session of the 181st Semiannual General Conference of The Church of Jesus Christ
    of Latter-day Saints.”

    The heading right before that also calls it the fifth session. And President Eyring said the same thing in April of that year when he opened the same session (except he said “annual” instead of “semiannual.”

  34. hawkgrrrl says:

    Count PH or don’t count PH, the infographic is pretty clear who’s talking to whom.

  35. it's a series of tubes says:

    Count PH or don’t count PH, the infographic is pretty clear who’s talking to whom.

    Yep. Prophets, seers, and revelators talking to the members of the church.

  36. Except for Seventies, General YM presidencies, Bishopric, and the occasional astronaut or sports star.

  37. I meant in PH session. In the other sessions we get lots of good counsel from other people who aren’t prophets, seers, and revelators.

  38. it's a series of tubes says:

    Agreed. But that was not the point I was responding to. Discounting the words of “prophets, seers, and revelators” just because they happen to be male seems to be unwise.

  39. Peter LLC says:

    Perhaps, but not more so than counting the words of “prophets, seers, and revelators” just because they happen to be male.

  40. it's a series of tubes says:

    Peter, agreed. I weigh the counsel because of the role, not because of the gender. I really liked the quote recently posted on bcc (can’t find it now) about Eliza Snow being one of the greatest prophets of the modern church.

  41. Old Man says:

    This graphic and this continuing discussion is concerning… The implied message seems to be that if there is ANY inequity, then the institution, its work and its message is somehow invalid from a feminist/racial perspective. But I don’t think we have any business judging the Church. Simply because the church is not our stewardship. And I wonder how ideologically-based criticism of the Church and church leaders plays in the minds of our own children and our neighbors? It is almost as if two report cards were issued for General Conference, and God gave the conference high marks, while the feminists gave it a D+ due to gender inequity. Which one really matters?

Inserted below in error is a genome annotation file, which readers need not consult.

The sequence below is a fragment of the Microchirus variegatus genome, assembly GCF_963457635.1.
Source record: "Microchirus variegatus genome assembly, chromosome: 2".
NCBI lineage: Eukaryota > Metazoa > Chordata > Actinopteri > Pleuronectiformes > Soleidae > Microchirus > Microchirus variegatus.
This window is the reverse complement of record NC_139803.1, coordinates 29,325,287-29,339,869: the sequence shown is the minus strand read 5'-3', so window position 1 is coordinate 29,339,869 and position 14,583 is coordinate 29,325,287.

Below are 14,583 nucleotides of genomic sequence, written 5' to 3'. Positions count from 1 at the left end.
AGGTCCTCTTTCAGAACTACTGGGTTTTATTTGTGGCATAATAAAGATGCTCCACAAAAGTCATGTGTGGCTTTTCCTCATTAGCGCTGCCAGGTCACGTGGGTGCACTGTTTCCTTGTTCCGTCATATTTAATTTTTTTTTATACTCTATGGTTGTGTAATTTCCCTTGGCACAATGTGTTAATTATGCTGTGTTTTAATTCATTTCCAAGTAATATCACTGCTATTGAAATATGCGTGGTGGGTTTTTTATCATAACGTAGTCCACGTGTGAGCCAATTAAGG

Are we overemphasizing issues within the Church because we think they are important and ignoring what really is important?

  42. Old Man: “The implied message seems to be that if there is ANY inequity, then the institution, its work and its message is somehow invalid from a feminist/racial perspective”

    Not at all. The purpose is to make sure we are simply informed of what is happening. When I first started asking about praying in general conference, I was amazed how many people said, “I *know* I’ve seen women praying in general sessions of conference!” No woman ever had, at yet so many were just convinced women routinely did. Sometimes our perceptions are just wrong. And having wrong information in our heads is never a good thing, ever!

    But what we do with correct information, or how we interpret it, that’s our own choice. If you think this “report card” (your words) is a failing grade, that’s your interpretation. If you think that this speaker/prayer/etc lineup is what it should be, then there is nothing that says “invalid” about making the lineup known. But we should at least know what the lineup is.

  43. We stumbled over here by a different website and thought I might as well check things out. I like what I see so now i’m following you. Look forward to looking over your web page repeatedly.